Glenn J. Myatt, PhD, is cofounder of Leadscope, Inc. and a Partner of Myatt & Johnson, Inc., a consulting company that focuses on business intelligence application development delivered through the Internet. Dr. Myatt is the author of Making Sense of Data: A Practical Guide to Exploratory Data Analysis and Data Mining, also published by Wiley. WAYNE P. JOHNSON, MSc., is cofounder of Leadscope, Inc. and a Partner of Myatt & Johnson, Inc. Mr. Johnson has over two decades of experience in the design and development of large software systems, and his current professional interests include human–computer interaction, information visualization, and methodologies for contextual inquiry.

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Table of Contents

PREFACE xi

1 INTRODUCTION 1

1.1 Overview 1

1.2 Definition 1

1.3 Preparation 2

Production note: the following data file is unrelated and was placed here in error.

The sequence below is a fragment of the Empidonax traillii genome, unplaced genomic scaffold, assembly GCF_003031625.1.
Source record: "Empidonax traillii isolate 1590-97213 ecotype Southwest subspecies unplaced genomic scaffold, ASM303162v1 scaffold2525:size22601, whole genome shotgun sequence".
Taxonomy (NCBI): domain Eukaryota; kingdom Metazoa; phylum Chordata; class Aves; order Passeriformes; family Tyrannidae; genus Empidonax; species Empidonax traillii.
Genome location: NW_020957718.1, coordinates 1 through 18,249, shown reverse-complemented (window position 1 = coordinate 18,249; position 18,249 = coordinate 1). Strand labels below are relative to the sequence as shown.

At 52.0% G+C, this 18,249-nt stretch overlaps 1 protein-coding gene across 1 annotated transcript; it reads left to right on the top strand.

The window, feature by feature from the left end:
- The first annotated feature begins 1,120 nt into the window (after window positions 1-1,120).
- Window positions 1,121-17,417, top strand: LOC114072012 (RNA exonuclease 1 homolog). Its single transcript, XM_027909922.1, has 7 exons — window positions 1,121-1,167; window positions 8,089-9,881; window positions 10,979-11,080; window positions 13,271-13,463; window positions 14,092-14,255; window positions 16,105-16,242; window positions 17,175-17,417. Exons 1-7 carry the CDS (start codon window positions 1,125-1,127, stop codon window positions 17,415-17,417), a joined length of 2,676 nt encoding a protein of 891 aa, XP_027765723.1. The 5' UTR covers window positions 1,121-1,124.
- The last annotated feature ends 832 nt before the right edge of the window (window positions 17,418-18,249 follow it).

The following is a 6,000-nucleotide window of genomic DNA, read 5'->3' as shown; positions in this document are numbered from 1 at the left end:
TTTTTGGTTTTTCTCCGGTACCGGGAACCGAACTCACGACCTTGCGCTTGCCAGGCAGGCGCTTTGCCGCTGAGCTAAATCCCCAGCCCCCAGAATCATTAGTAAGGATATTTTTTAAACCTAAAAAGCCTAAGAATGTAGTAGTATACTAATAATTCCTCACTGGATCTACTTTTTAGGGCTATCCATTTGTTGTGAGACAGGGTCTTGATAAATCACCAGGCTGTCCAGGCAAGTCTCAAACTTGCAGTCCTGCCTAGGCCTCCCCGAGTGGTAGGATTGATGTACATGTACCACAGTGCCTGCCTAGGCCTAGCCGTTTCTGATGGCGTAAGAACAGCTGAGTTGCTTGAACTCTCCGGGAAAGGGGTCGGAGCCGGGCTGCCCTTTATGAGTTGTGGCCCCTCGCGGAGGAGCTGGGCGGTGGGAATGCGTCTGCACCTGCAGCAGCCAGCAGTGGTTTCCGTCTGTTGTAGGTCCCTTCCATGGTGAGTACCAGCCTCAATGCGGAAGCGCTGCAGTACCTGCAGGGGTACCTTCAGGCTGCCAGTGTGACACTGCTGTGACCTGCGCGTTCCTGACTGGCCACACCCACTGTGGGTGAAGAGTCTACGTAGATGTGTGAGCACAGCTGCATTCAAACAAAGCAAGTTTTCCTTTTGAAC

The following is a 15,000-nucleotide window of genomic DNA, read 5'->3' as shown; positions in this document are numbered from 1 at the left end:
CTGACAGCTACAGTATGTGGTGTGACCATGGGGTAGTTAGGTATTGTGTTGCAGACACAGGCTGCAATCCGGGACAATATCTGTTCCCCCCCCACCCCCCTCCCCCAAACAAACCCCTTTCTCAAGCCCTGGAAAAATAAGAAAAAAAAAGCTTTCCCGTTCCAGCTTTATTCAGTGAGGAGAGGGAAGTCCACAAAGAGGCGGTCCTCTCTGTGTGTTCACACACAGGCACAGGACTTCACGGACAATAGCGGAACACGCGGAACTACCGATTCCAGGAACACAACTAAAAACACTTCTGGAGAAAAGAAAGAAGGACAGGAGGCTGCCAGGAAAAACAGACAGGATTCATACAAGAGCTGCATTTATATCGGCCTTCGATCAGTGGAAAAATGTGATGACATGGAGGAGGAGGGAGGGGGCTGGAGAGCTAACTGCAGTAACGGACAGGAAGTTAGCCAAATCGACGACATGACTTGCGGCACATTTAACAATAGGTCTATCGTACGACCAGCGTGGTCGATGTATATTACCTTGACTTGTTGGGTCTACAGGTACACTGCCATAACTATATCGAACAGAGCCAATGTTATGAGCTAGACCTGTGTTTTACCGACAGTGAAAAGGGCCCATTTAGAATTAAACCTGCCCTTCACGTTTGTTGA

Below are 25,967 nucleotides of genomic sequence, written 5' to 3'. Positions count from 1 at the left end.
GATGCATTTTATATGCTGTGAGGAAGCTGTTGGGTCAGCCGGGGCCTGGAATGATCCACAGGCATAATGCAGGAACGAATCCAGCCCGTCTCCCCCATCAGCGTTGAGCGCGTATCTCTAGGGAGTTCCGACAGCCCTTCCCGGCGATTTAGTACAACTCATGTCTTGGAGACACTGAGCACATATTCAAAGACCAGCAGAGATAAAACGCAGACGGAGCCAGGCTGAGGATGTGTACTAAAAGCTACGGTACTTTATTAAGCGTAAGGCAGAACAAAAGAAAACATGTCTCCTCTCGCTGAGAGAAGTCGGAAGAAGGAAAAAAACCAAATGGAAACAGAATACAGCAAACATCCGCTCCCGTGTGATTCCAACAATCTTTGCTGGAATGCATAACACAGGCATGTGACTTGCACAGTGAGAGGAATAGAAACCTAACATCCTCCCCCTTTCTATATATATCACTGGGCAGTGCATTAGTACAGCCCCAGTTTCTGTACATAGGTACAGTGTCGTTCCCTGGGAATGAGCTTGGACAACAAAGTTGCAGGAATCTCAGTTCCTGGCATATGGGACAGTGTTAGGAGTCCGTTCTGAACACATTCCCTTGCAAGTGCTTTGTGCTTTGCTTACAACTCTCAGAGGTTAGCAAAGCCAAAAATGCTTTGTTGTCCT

1.3.1 Overview 2

1.3.2 Accessing Tabular Data 3

1.3.3 Accessing Unstructured Data 3

1.3.4 Understanding the Variables and Observations 3

1.3.5 Data Cleaning 6

1.3.6 Transformation 7

1.3.7 Variable Reduction 9

1.3.8 Segmentation 10

1.3.9 Preparing Data to Apply 10

1.4 Analysis 11

1.4.1 Data Mining Tasks 11

1.4.2 Optimization 12

1.4.3 Evaluation 12

1.4.4 Model Forensics 13

1.5 Deployment 13

1.6 Outline of Book 14

1.6.1 Overview 14

1.6.2 Data Visualization 14

1.6.3 Clustering 15

1.6.4 Predictive Analytics 15

1.6.5 Applications 16

1.6.6 Software 16

1.7 Summary 16

1.8 Further Reading 17

2 DATA VISUALIZATION 19

2.1 Overview 19

2.2 Visualization Design Principles 20

2.2.1 General Principles 20

2.2.2 Graphics Design 23

2.2.3 Anatomy of a Graph 28

2.3 Tables 32

2.3.1 Simple Tables 32

2.3.2 Summary Tables 33

2.3.3 Two-Way Contingency Tables 34

2.3.4 Supertables 34

2.4 Univariate Data Visualization 36

2.4.1 Bar Chart 36

2.4.2 Histograms 37

2.4.3 Frequency Polygram 41

2.4.4 Box Plots 41

2.4.5 Dot Plot 43

2.4.6 Stem-and-Leaf Plot 44

2.4.7 Quantile Plot 46

2.4.8 Quantile–Quantile Plot 48

2.5 Bivariate Data Visualization 49